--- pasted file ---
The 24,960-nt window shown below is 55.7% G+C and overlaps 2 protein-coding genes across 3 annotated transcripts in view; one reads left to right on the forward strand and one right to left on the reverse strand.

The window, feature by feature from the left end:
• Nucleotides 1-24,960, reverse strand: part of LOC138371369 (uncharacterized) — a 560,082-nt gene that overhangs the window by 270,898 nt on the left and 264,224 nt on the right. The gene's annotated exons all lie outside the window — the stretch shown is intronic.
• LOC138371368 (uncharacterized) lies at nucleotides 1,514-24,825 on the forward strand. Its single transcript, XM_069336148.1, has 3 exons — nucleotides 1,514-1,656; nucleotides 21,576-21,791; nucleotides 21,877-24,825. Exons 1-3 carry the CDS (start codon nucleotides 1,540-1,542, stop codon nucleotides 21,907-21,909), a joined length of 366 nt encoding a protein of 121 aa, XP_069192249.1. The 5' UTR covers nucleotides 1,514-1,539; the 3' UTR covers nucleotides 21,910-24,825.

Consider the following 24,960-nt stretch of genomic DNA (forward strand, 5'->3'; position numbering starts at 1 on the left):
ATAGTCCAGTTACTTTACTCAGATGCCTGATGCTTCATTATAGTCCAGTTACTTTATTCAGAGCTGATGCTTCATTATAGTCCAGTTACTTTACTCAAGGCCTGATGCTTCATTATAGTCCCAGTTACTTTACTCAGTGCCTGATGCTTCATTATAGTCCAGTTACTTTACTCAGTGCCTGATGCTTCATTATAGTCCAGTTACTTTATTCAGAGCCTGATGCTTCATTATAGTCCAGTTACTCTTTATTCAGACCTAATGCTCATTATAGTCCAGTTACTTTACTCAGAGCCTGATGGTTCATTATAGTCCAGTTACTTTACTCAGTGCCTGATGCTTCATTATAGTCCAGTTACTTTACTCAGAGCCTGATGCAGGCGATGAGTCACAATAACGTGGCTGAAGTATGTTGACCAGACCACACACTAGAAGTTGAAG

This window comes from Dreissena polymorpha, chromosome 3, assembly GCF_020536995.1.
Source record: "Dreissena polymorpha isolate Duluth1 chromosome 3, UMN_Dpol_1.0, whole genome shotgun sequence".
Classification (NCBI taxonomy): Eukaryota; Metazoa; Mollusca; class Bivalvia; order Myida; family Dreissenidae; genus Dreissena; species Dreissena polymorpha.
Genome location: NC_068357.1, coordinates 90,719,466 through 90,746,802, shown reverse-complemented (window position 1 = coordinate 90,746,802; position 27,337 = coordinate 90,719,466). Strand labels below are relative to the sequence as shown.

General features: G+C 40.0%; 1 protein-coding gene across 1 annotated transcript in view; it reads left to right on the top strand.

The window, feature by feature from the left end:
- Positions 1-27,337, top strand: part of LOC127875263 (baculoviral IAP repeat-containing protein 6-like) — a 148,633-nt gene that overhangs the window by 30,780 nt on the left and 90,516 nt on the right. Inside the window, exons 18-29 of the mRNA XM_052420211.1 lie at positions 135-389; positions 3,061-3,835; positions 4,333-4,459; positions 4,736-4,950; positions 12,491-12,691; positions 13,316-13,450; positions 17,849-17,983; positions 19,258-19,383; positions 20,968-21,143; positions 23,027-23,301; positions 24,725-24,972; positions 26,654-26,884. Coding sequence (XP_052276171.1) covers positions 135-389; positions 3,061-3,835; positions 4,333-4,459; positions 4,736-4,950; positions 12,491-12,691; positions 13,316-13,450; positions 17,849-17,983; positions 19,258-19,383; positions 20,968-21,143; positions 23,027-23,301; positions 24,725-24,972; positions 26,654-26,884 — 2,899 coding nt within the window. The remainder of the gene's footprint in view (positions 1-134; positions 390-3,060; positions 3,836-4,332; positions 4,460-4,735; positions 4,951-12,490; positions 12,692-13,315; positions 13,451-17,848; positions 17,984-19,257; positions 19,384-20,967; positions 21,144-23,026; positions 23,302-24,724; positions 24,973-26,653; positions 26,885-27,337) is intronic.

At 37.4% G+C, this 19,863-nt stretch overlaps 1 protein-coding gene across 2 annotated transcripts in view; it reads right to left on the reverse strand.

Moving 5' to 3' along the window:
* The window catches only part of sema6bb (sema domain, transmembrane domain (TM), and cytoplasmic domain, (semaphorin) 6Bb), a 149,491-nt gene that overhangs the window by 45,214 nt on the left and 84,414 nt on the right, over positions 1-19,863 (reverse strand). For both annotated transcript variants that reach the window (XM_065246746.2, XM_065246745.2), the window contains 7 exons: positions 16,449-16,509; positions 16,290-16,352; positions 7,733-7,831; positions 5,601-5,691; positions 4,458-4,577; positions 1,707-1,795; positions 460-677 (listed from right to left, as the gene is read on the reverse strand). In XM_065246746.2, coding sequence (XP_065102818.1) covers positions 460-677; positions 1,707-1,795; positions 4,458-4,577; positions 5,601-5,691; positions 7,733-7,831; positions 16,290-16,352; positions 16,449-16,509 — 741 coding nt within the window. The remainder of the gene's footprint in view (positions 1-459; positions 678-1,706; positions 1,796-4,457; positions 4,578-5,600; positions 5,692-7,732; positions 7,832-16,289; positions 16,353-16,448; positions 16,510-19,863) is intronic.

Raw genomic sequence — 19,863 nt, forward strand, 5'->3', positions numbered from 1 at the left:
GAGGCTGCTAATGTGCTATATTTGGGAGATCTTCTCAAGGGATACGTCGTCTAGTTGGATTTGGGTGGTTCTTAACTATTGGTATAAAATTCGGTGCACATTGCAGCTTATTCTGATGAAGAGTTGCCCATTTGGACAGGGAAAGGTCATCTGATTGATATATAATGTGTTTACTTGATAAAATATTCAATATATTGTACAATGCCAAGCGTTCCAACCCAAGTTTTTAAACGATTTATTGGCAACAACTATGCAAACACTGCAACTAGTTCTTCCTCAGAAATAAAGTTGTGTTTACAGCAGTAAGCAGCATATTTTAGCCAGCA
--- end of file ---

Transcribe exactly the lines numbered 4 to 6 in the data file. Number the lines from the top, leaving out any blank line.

• LOC138371368 (uncharacterized) lies at nucleotides 1,514-24,825 on the forward strand. Its single transcript, XM_069336148.1, has 3 exons — nucleotides 1,514-1,656; nucleotides 21,576-21,791; nucleotides 21,877-24,825. Exons 1-3 carry the CDS (start codon nucleotides 1,540-1,542, stop codon nucleotides 21,907-21,909), a joined length of 366 nt encoding a protein of 121 aa, XP_069192249.1. The 5' UTR covers nucleotides 1,514-1,539; the 3' UTR covers nucleotides 21,910-24,825.

Consider the following 24,960-nt stretch of genomic DNA (forward strand, 5'->3'; position numbering starts at 1 on the left):
ATAGTCCAGTTACTTTACTCAGATGCCTGATGCTTCATTATAGTCCAGTTACTTTATTCAGAGCTGATGCTTCATTATAGTCCAGTTACTTTACTCAAGGCCTGATGCTTCATTATAGTCCCAGTTACTTTACTCAGTGCCTGATGCTTCATTATAGTCCAGTTACTTTACTCAGTGCCTGATGCTTCATTATAGTCCAGTTACTTTATTCAGAGCCTGATGCTTCATTATAGTCCAGTTACTCTTTATTCAGACCTAATGCTCATTATAGTCCAGTTACTTTACTCAGAGCCTGATGGTTCATTATAGTCCAGTTACTTTACTCAGTGCCTGATGCTTCATTATAGTCCAGTTACTTTACTCAGAGCCTGATGCAGGCGATGAGTCACAATAACGTGGCTGAAGTATGTTGACCAGACCACACACTAGAAGTTGAAG